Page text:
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Pani puri is the antidote to the lost summer of 2020

(The Washington Post illustration; Greg Powers for The Washington Post; iStock)

One day, when this pandemic is history and we stop treating the world around us like radioactive waste, I plan to hop on a plane and fly nonstop to Mumbai, where I will stand within arm’s length of a street vendor and eat one pani puri after another from a small handheld bowl. I’ll watch the vendor, or chaatwalla, as he takes each golden puff of fried bread, pokes a hole into the hollow, fills the cavity with spiced chickpeas and potatoes (and whatever else is before him) and dunks the bite into a pot of pani, the cool water flavored with either tamarind or mint and cilantro.

I will feel the summer heat on my skin like a wool blanket. I will delight in the sounds around me: the low rumble of scooters as they race past, the air punctured by their bleating horns, and the polyrhythmic incantations of the tabla, emanating from a speaker invisible to the eye. I will savor the flavors of the pani puri as they flood my mouth, trying my best to live in the moment like Padma Lakshmi did as a child in Delhi.

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“I used to stand under the shadow of the India Gate monument, swatting flies and waiting my turn expectantly under the hot pre-monsoon sun,” Lakshmi emails, reliving her childhood experience with pani puri vendors. “I held my tin bowl in one hand and my uncle’s palm in the other. I could eat the spiciest ones just like the adults, and I wore this fact of pride on my face every time I forced one into my 3-year-old mouth.”

I will, in short, enjoy a full-contact experience with life again. It will be glorious.

But right now, I am — where else? — in my car, which is idling in an illegal parking spot just outside of Masala Art in Tenleytown (4441 B Wisconsin Ave. NW, 202-362-4441; It’s the closest I will come to Mumbai street food in the lost summer of 2020.

Ordering pani puri from a restaurant is the equivalent, I suppose, of listening to a string quartet and mistaking it for a symphony. I mean, at a restaurant, you are provided a set number of fried puri shells with every order. On the streets of Mumbai, you will stand next to a cart and eat, and eat some more, until you approach a state of satiety. Atul Bhola, the owner of Masala Art, says eating pani puri on the streets is both ritual and game.

“The story kind of goes that it’s normally a race between who is serving it, the hawker, and the people eating it,” Bhola says. “You cannot possibly have your fill with pani puri. Pani puri is something that should keep on coming, and you should just go on eating.”

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My order of pani puri from Masala Art is gone in, literally, four bites, one for each shell stuffed with seasoned chickpeas, diced potatoes, tamarind chutney and cilantro. I fill each shell with a splash of teekha pani, the murky, olive-colored water made in-house with mint, cilantro, chiles, sugar, black salt and more. The crunch of the shell is the first sensation, its crackle a kind of alarm, to alert the palate about the waves of flavor that are about to hit it like a tsunami. Tart. Sweet. Spicy. Herbal. Both stimulating and refreshing, pani puri feels like an antidepressant for when summer turns oppressive.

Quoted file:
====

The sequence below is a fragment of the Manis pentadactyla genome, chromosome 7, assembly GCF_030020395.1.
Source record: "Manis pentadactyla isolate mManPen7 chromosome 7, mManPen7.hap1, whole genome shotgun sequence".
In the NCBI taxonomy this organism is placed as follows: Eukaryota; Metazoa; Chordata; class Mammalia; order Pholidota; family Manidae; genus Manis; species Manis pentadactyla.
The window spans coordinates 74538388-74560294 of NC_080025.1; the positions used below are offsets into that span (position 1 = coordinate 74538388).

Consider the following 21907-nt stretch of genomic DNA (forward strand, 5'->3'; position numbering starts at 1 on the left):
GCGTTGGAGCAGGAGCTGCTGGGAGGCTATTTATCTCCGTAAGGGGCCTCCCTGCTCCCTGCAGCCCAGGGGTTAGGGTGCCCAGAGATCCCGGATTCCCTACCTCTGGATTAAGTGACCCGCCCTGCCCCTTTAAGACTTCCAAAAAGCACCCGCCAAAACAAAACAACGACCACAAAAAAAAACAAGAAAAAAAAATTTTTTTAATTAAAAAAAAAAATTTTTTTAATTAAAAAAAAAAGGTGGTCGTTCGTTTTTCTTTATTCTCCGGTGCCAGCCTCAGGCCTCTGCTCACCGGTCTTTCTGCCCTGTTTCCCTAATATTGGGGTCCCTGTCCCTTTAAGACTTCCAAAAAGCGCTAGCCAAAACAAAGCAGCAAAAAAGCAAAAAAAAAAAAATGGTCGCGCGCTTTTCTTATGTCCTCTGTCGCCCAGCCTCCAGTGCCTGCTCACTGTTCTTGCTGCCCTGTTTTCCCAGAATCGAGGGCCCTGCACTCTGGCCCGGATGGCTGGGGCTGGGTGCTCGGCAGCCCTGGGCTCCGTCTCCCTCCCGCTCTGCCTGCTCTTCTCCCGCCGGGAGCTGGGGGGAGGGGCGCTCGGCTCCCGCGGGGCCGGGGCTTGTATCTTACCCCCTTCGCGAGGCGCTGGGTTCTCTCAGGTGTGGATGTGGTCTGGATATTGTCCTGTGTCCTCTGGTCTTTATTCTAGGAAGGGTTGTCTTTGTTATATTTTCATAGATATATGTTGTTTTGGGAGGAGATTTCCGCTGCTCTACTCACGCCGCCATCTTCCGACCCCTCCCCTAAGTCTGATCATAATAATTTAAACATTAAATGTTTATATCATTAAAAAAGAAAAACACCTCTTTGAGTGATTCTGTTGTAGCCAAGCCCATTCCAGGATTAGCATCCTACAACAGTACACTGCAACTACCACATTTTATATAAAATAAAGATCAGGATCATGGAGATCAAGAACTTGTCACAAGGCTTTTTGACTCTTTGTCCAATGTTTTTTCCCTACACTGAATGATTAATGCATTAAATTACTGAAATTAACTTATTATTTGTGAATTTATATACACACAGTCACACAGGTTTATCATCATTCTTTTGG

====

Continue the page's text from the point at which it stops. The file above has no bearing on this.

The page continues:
“It’s actually popular all year round, but more so in summer,” Bhola says. “It’s just too hot in India. They just want to kind of cool themselves down.”

The origin story for pani puri is, like those for many dishes, ambiguous. One trickster on Quora may have even punked a generation of food writers by suggesting a bogus origin based on “Mahabharata,” the epic Sanskrit poem. History aside, though, pani puri assumes different names. Depending on where you live in India, the street food could be known as puchka, golgappa, gupchup or pani puri, though purists will argue that there important regional variations among all of these snacks.

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But just as important, Bhola tells me, is that each vendor has his own take on the dish, and the variations can be as minute as the amount of chaat masala added to the pani. The chaatwalla knows, Bhola says, that a pinch of one ingredient makes the pani perfect, but another pinch might throw off its delicate balance. “The art is in the hands,” he says.

The art is not in my hands, however. As I sit on the patio at Bansari Indian Cuisine (2750 Gallows Rd., Suite H, Vienna, 571-489-8500;, a new Punjabi-influenced restaurant in the Virginia suburbs, I am served yet another variation of pani puri: a DIY dish in which chef Deepak Sarin gives you a handful of pristine puri shells, a metal container of spiced chickpeas, potatoes and chutneys, and a separate jar of mint-cilantro pani. You must crack open, stuff and water the hollows yourself. The beauty of this approach is that you get to play with the ratios and determine your own level. Personally, I like to pack the shells tight, to give them heft so that they’re not the Subcontinental version of soup dumplings, the water gushing everywhere.

But I realize I’m also a rookie at this game. What do I know? In Lakshmi’s memoir, “Love, Loss, and What We Ate,” the author and TV host sort of tsk-tsks the DIY approach to pani puri. “Nowadays, you’re often presented with the components and required to assemble each bite yourself, which is a bit like your favorite chef presenting you with his mise en place of prepped ingredients. Pani puri is never as good as when a master makes it.”

In her email to me, Lakshmi says the Bengali Market in Delhi “has the best pani puri anywhere. I can eat upward of 30 at a time. It is the first stop on my food pilgrimage whenever I land in Delhi.”

You know where to find me when we’re finally clear of this mess.

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